• Date and time: Monday 13 June 2022, 4pm to 5.30pm
  • Location: Online only
  • Audience: Open to alumni, staff, students, the public
  • Admission: Free admission, booking required

Book tickets

Event details

York Hope Consortium Symposium

For this instalment, we will be joined by the brilliant Dr Remi Joseph-Salisbury and Dr Laura Connelly to discuss 'Hope' in the context of their book 'Anti-Racist Scholar-Activism'. 

The book, Anti-racist scholar-activism raises urgent questions about the role of contemporary universities and the academics that work within them. As profound socio-racial crises collide with mass anti-racist mobilisations, this book focuses on the praxes of academics working within, and against, their institutions in pursuit of anti-racist social justice. Amidst a searing critique of the university's neoliberal and imperial character, Joseph-Salisbury and Connelly situate the university as a contested space, full of contradictions and tensions.

Drawing upon original empirical data, the book considers how anti-racist scholar-activisms navigate barriers and backlash in order to leverage the opportunities and resources of the university in service to communities of resistance. Showing praxes of anti-racist scholar-activism to be complex, diverse, and multi-faceted, and paying particular attention to how scholar-activisms grapple with their own complicities in the harms perpetuated and perpetuated by Higher Education institutions, this book is a call to arms for academics who are, or want to be, committed to social justice.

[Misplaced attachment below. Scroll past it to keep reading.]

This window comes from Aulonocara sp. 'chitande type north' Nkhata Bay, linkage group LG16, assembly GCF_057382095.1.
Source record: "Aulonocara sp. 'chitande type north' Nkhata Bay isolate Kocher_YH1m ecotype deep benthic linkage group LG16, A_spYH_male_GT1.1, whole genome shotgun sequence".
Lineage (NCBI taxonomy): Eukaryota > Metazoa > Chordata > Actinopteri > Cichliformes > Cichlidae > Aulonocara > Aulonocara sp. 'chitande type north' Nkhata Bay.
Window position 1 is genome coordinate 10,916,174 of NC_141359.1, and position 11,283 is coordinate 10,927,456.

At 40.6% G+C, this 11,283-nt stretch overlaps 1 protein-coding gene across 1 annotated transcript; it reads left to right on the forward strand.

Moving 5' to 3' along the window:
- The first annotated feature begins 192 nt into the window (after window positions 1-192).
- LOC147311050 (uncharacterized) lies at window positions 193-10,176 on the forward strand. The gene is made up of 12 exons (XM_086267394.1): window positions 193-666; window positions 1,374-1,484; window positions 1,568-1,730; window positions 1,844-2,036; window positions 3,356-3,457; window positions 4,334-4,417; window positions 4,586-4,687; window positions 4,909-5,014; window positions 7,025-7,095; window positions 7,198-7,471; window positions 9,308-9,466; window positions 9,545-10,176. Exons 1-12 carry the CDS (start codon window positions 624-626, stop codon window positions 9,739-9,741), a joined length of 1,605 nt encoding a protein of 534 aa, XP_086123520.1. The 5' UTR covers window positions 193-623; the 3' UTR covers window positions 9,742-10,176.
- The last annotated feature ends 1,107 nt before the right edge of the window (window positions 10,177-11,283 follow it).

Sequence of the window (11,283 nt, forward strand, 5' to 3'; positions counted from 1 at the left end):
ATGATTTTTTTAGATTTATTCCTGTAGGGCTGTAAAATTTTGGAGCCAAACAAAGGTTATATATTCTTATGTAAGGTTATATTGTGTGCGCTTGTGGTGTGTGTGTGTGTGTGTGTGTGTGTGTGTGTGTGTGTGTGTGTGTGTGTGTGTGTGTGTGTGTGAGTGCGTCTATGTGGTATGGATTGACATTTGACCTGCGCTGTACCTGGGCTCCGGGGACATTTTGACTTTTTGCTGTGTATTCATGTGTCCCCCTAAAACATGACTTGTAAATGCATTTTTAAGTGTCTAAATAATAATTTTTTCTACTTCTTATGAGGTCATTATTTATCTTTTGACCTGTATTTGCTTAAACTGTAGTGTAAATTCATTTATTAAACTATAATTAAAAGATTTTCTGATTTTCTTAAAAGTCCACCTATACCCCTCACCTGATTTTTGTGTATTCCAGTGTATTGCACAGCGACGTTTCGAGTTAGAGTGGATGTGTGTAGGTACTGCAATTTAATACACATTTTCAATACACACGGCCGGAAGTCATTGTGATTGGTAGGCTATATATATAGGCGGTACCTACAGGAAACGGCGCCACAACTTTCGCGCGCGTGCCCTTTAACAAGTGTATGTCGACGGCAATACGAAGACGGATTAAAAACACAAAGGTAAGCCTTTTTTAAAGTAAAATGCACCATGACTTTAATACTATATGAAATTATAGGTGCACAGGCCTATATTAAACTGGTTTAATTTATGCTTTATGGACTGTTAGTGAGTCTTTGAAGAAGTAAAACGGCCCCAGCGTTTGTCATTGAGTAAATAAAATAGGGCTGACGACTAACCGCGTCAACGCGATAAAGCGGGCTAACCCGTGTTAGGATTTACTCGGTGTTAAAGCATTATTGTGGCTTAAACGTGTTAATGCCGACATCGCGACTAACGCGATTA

Hope matters. Its significance is particularly poignant during the present moment of uncertainty, during which narratives of multiple and overlapping crises abound. Humans and non-humans encounter one another in extraordinary ways. Automation disrupts the economies of labour with which we are familiar. Artificial intelligence challenges recognisable forms of human personhood. Climate change endangers the lives and livelihoods of millions of people. Unprecedented prosperity coexists with growing inequality.

Religious and ethnic polarisation jeopardises the hard-won gains by movements for social justice in recent decades. Democracies across the world face erosions. Just when we thought things couldn’t get any worse, the COVID19 pandemic struck, changing our world in ways that few other events in recent memory have. As fear, anxiety, hatred and disappointment loom, it is easy to lose sight of the possibilities offered by hope.

Yet, hope has never been more important. 

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